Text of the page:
Friday, December 10, 2010

7-29-2010: Piliwale Ridge

So many things went wrong on this day, I don't even know where to start.  Piliwale Ridge is the massive ridge spur that descends off the windward face of Konahuanui K1 towards Maunawili Valley.  This ridge was pioneered by legendary Silver Piliwale back in the 80s.  The ridge is infamous for it's incredibly steep incline, numerous rock faces that must be scaled, crumbly rocks that can dislodge at any given moment, and that the mentalness of this hike is just off the scale.  Take all of these, put them all together, and then add the fact that this ridge climbs to the tallest peak of the Ko'olaus, standing at 3,150ft and you have one mean ridge.

Ian and I set off at around 7am on the 29th of July, a day that I will never forget.  Our intent was to go up Piliwale to K1 and then cross over to K2, where we would descend the Konahuanui Trail to Pauoa Flats and ultimately to Kalawahine Trail back to Tantalus.  However, many things would go wrong.  The first was the fact that we picked a day that had the crappiest weather, rain, clouds, wind, and just wet.  Next was that for whatever reason that I never got around to up to this day was that we never actually located the Piliwale trailhead that veers off the Maunawili Demonstration Trail.  I will have to go back and see where this starts because it's hard to believe that we couldn't find a trail that is so wide open.  But we searched for it and we couldn't find it so we ended up blazing a path through uluhe that would eventually intersect the Piliwale trail just below the "notch".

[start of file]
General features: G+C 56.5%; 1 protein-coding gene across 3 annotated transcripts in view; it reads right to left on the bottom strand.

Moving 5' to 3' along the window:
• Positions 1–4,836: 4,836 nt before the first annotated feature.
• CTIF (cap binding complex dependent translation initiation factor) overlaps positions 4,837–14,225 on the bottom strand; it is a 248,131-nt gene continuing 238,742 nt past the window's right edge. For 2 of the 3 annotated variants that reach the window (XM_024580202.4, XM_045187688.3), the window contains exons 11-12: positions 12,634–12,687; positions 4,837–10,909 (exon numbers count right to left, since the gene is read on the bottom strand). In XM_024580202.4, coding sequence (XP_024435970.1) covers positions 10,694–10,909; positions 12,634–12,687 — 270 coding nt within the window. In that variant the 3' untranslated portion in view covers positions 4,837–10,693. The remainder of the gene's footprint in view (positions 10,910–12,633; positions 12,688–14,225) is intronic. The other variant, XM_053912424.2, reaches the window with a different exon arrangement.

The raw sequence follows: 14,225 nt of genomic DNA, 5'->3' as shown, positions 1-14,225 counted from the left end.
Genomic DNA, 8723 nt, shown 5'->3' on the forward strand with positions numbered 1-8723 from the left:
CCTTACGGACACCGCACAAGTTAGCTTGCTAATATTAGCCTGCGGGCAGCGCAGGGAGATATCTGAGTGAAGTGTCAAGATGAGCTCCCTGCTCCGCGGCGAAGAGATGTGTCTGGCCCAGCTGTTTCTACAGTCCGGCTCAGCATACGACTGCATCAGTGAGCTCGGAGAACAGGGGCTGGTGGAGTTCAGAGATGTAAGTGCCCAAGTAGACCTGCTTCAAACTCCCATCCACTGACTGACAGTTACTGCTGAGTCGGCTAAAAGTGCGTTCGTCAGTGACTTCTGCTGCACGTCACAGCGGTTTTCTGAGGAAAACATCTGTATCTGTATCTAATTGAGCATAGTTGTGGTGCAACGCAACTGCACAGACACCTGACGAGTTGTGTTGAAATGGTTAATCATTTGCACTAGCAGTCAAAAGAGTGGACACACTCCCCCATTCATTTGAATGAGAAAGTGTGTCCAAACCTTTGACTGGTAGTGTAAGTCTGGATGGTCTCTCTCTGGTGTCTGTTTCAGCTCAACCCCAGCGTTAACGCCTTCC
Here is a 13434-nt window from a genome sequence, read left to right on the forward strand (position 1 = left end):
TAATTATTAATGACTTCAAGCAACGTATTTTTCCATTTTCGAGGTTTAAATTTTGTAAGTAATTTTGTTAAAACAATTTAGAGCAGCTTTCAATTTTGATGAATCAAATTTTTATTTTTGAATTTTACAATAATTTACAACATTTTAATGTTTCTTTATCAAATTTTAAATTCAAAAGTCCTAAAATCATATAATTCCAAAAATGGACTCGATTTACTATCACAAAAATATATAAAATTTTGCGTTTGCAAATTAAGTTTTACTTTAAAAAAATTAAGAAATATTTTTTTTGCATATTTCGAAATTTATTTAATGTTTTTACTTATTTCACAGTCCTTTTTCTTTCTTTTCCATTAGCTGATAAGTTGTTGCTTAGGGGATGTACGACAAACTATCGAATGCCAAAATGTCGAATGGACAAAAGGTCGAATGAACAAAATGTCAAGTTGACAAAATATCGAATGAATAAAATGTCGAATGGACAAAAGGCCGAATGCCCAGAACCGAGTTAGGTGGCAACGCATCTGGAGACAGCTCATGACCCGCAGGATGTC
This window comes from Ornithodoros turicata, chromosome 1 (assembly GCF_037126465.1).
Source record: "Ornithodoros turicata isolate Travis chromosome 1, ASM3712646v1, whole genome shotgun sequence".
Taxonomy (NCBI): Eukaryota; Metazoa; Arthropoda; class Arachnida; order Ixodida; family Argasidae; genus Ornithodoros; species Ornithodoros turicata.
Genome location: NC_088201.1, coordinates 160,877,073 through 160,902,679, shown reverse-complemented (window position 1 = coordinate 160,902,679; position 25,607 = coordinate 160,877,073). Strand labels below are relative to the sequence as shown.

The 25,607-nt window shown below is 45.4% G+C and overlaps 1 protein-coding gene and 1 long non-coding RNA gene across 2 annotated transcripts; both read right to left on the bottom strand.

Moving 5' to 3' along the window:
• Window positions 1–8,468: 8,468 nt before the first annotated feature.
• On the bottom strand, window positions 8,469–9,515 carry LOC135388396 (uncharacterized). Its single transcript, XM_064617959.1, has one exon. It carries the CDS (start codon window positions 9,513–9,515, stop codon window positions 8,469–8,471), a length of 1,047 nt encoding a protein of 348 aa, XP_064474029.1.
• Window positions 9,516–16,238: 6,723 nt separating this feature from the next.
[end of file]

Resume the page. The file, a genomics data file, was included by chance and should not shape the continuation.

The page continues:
Once at the notch, vegetation opened up and the ridge ahead of us showed it's fearsome profile.  From a distance, it looks impossible to climb.  The angle of ascent was one of the most mental I've seen and if that's not enough, let's just throw in a phenominal dropoff to the right that would definitely be fatal if one fell.  The drop to the left was more vegetated, but even a fall here would still cause severe injury...  that is if you survive the first plunge.  We watched as the clouds continued to roll over the entire ridge, obscuring it at times.  What were we thinking, hiking in weather conditions like we were in.